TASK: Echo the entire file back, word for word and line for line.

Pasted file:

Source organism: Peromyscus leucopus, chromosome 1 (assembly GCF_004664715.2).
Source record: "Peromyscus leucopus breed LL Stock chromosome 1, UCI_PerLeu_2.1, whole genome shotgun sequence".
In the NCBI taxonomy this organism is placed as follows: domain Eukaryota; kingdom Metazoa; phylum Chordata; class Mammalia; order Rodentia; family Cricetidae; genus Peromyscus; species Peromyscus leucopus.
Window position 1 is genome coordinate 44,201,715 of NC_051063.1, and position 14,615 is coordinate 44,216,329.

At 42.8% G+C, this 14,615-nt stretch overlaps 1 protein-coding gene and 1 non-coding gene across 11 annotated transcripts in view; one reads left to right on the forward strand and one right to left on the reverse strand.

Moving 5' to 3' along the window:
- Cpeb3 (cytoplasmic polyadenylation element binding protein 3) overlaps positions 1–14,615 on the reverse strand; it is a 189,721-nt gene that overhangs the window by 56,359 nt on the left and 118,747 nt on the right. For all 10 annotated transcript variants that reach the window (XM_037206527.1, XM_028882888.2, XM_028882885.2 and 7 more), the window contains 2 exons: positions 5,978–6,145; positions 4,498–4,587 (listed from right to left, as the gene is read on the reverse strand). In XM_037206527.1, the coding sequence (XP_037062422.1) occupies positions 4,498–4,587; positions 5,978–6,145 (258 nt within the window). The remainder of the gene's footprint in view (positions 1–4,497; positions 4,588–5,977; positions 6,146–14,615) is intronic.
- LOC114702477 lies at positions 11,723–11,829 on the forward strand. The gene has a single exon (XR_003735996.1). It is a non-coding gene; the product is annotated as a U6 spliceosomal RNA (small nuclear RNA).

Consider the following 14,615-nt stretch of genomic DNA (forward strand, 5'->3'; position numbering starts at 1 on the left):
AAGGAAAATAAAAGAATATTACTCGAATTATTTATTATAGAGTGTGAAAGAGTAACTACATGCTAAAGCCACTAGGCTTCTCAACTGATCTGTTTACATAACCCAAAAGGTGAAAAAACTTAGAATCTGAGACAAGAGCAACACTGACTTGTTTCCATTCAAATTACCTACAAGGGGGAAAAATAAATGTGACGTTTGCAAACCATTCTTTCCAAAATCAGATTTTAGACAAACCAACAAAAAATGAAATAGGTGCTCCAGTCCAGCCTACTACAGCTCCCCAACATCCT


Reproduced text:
Source organism: Peromyscus leucopus, chromosome 1 (assembly GCF_004664715.2).
Source record: "Peromyscus leucopus breed LL Stock chromosome 1, UCI_PerLeu_2.1, whole genome shotgun sequence".
In the NCBI taxonomy this organism is placed as follows: domain Eukaryota; kingdom Metazoa; phylum Chordata; class Mammalia; order Rodentia; family Cricetidae; genus Peromyscus; species Peromyscus leucopus.
Window position 1 is genome coordinate 44,201,715 of NC_051063.1, and position 14,615 is coordinate 44,216,329.

At 42.8% G+C, this 14,615-nt stretch overlaps 1 protein-coding gene and 1 non-coding gene across 11 annotated transcripts in view; one reads left to right on the forward strand and one right to left on the reverse strand.

Moving 5' to 3' along the window:
- Cpeb3 (cytoplasmic polyadenylation element binding protein 3) overlaps positions 1–14,615 on the reverse strand; it is a 189,721-nt gene that overhangs the window by 56,359 nt on the left and 118,747 nt on the right. For all 10 annotated transcript variants that reach the window (XM_037206527.1, XM_028882888.2, XM_028882885.2 and 7 more), the window contains 2 exons: positions 5,978–6,145; positions 4,498–4,587 (listed from right to left, as the gene is read on the reverse strand). In XM_037206527.1, the coding sequence (XP_037062422.1) occupies positions 4,498–4,587; positions 5,978–6,145 (258 nt within the window). The remainder of the gene's footprint in view (positions 1–4,497; positions 4,588–5,977; positions 6,146–14,615) is intronic.
- LOC114702477 lies at positions 11,723–11,829 on the forward strand. The gene has a single exon (XR_003735996.1). It is a non-coding gene; the product is annotated as a U6 spliceosomal RNA (small nuclear RNA).

Consider the following 14,615-nt stretch of genomic DNA (forward strand, 5'->3'; position numbering starts at 1 on the left):
AAGGAAAATAAAAGAATATTACTCGAATTATTTATTATAGAGTGTGAAAGAGTAACTACATGCTAAAGCCACTAGGCTTCTCAACTGATCTGTTTACATAACCCAAAAGGTGAAAAAACTTAGAATCTGAGACAAGAGCAACACTGACTTGTTTCCATTCAAATTACCTACAAGGGGGAAAAATAAATGTGACGTTTGCAAACCATTCTTTCCAAAATCAGATTTTAGACAAACCAACAAAAAATGAAATAGGTGCTCCAGTCCAGCCTACTACAGCTCCCCAACATCCT